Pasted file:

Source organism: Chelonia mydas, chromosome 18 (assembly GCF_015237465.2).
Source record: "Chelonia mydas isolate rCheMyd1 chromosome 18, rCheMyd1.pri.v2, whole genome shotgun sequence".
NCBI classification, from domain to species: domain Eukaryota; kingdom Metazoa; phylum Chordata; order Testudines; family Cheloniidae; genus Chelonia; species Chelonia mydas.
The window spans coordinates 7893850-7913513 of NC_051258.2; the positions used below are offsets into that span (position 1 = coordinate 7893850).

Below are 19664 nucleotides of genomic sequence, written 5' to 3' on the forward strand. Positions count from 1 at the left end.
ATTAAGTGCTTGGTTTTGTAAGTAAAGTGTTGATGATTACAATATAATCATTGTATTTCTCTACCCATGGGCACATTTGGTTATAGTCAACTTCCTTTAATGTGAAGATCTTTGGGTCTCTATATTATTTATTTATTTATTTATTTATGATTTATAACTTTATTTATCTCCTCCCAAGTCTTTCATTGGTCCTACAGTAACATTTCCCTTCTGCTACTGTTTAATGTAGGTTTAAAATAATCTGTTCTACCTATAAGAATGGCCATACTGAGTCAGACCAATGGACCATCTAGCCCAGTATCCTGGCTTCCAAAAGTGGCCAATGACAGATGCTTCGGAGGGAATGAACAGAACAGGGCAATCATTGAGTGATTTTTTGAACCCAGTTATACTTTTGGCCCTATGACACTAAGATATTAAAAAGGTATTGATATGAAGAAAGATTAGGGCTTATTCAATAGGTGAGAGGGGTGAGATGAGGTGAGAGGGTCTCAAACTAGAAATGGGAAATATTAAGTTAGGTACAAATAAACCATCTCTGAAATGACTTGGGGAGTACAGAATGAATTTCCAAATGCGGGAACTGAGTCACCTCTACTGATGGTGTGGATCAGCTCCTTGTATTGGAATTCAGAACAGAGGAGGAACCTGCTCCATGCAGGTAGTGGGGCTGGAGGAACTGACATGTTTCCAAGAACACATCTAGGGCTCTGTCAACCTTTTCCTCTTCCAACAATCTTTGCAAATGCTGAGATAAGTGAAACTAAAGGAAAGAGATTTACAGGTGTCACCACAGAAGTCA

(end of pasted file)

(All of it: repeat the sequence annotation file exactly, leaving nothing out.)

Source organism: Chelonia mydas, chromosome 18 (assembly GCF_015237465.2).
Source record: "Chelonia mydas isolate rCheMyd1 chromosome 18, rCheMyd1.pri.v2, whole genome shotgun sequence".
NCBI classification, from domain to species: domain Eukaryota; kingdom Metazoa; phylum Chordata; order Testudines; family Cheloniidae; genus Chelonia; species Chelonia mydas.
The window spans coordinates 7893850-7913513 of NC_051258.2; the positions used below are offsets into that span (position 1 = coordinate 7893850).

Below are 19664 nucleotides of genomic sequence, written 5' to 3' on the forward strand. Positions count from 1 at the left end.
ATTAAGTGCTTGGTTTTGTAAGTAAAGTGTTGATGATTACAATATAATCATTGTATTTCTCTACCCATGGGCACATTTGGTTATAGTCAACTTCCTTTAATGTGAAGATCTTTGGGTCTCTATATTATTTATTTATTTATTTATTTATGATTTATAACTTTATTTATCTCCTCCCAAGTCTTTCATTGGTCCTACAGTAACATTTCCCTTCTGCTACTGTTTAATGTAGGTTTAAAATAATCTGTTCTACCTATAAGAATGGCCATACTGAGTCAGACCAATGGACCATCTAGCCCAGTATCCTGGCTTCCAAAAGTGGCCAATGACAGATGCTTCGGAGGGAATGAACAGAACAGGGCAATCATTGAGTGATTTTTTGAACCCAGTTATACTTTTGGCCCTATGACACTAAGATATTAAAAAGGTATTGATATGAAGAAAGATTAGGGCTTATTCAATAGGTGAGAGGGGTGAGATGAGGTGAGAGGGTCTCAAACTAGAAATGGGAAATATTAAGTTAGGTACAAATAAACCATCTCTGAAATGACTTGGGGAGTACAGAATGAATTTCCAAATGCGGGAACTGAGTCACCTCTACTGATGGTGTGGATCAGCTCCTTGTATTGGAATTCAGAACAGAGGAGGAACCTGCTCCATGCAGGTAGTGGGGCTGGAGGAACTGACATGTTTCCAAGAACACATCTAGGGCTCTGTCAACCTTTTCCTCTTCCAACAATCTTTGCAAATGCTGAGATAAGTGAAACTAAAGGAAAGAGATTTACAGGTGTCACCACAGAAGTCA